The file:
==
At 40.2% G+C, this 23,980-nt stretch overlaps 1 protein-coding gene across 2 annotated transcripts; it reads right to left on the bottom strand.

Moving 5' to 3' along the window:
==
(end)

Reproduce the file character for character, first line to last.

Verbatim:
At 40.2% G+C, this 23,980-nt stretch overlaps 1 protein-coding gene across 2 annotated transcripts; it reads right to left on the bottom strand.

Moving 5' to 3' along the window: